Infinite Games 50/50
curated by John Preus. Current exhibition at Open House Contemporary, in conjunction with Rhona Hoffman Gallery, EXPO Chicago, and the Chicago Architecture Biennial. Installation Shot includes work from: Mark Baker, Misha Kahn, Matthew Kellen, Parsons and Charlesworth, John Preus. 2017-2018. Installation of work made by 50 local and international established and emerging artists, designers and architects, made from materials collected from closed Chicago public schools.
Due to a conscientious facilities manager, Preus was granted access to materials that were bound for the landfill, and negotiated a deal with the moving company contracted to clear out the schools. Six semi loads of wobbly chairs, marked-up desks, and gum-laden bookshelves were packed into a donated vacant store front in Jackson Park, and became the primary material source for his work as an artist and contractor.
The participating artists have produced a rich assortment of objects, installations, instruments, utensils, and functional prototypes, to be initially exhibited at Open House Contemporary, a 3-unit, 4200 sq. ft. art venue and luxury vacation rental in the River West neighborhood.
The exhibition was listed by Lori Waxman in her best of 2017 roundup. Other reviews include the New Art Examiner, Bauwelt, a German architecture and design magazine, and a verbal review on the art podcast Opposable Thumbs.
A Primer on Civil Discourse. 2017
Installation shot of domestic furniture suite made from materials from closed Chicago Public schools.
The Beast (exterior-top, interior-bottom) (Size: 20′ x 40′ x 22′)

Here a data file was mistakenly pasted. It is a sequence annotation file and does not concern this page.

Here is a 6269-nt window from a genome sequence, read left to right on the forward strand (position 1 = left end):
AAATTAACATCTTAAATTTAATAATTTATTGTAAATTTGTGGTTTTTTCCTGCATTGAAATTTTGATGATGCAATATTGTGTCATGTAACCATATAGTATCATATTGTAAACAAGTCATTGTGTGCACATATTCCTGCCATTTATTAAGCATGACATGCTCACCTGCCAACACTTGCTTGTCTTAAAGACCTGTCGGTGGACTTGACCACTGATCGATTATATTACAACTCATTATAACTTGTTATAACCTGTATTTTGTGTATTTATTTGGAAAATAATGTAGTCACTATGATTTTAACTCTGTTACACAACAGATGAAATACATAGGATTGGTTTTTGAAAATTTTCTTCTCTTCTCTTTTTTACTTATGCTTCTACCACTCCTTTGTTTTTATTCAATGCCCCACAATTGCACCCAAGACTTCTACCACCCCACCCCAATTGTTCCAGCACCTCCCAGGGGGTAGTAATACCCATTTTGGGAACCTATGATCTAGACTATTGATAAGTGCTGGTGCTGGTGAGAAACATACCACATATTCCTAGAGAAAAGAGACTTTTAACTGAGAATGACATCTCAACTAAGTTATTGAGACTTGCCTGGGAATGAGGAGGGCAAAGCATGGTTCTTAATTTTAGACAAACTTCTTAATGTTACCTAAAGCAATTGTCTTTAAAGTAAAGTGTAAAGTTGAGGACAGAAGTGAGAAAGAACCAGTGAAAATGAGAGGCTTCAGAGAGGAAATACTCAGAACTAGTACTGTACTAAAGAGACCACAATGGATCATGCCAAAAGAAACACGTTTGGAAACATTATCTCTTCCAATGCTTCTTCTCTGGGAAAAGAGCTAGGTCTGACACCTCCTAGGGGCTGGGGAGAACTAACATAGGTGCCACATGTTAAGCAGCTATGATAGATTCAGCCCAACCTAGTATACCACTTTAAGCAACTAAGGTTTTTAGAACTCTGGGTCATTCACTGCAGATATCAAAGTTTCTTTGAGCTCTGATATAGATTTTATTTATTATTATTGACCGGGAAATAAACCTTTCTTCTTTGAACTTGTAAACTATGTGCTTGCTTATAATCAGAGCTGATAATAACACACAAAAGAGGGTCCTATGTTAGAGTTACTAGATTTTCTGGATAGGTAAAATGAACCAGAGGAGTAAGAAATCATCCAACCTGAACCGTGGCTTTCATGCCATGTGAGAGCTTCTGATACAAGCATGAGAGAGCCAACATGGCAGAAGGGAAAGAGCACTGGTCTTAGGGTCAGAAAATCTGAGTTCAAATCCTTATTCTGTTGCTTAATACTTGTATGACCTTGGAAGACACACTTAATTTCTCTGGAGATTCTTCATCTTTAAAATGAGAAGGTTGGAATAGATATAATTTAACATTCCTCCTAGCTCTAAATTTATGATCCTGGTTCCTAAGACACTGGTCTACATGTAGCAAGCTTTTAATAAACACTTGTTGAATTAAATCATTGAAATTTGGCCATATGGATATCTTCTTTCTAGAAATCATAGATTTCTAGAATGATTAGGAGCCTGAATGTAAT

materials from closed Chicago Public Schools, found carpet, wood. 2014
Sculpture, architectural intervention, and installation. Solo Exhibition at the Hyde Park Art Center Chicago,
from Chicago Tribune review by art critic Lori Waxman:
“In the main gallery of the Hyde Park Art Center, John Preus has constructed a gargantuan bull out of castoff furniture, hundreds of old carpets and nearly a thousand two-by-fours. The creature is large enough that its belly doubles as an event space, its neck functions as an art gallery, and its hump serves as a meeting room, atop a spinal column of stairs. A slit in the animal’s throat provides an entryway.
“The Beast” is a miraculous feat of carpentry, imagination and recycling. It’s a bold exercise in spiritual and structural faith. It’s an inspired summoning of metaphors and contradictions…”
“…So it is with Preus’s “The Beast,” a formidable creature if ever there was one — except that the poor thing seems to be taking shelter in the Art Center, curled up in a corner of the gallery, nursing invisible wounds. His pelt is dull, his horns bandaged, his eyes heavy with exhaustion and suspicion.”
“What ails him? Well, there’s the collapse of the financial markets. (He’s a bull, after all. His wee bronze cousin of Wall Street continues to charge along, as bull-headed as ever.) There’s the closing of dozens of Chicago public schools in predominantly African-American and Latino neighborhoods on the south and west sides of the city. (Six semi-loads of materials from shuttered CPS buildings were routed to Preus’s studio instead of the landfill.) There’s the general dearth of truly public places in North America, land of exurbs and highways. (The belly of “The Beast” has become not just a site for a thoughtful mix of programming but for potlucks, lectures and conferences that attend to the topic of public space itself.) There’s surely more, too, given the complex politics, economics and morals that have contributed to the above situations.”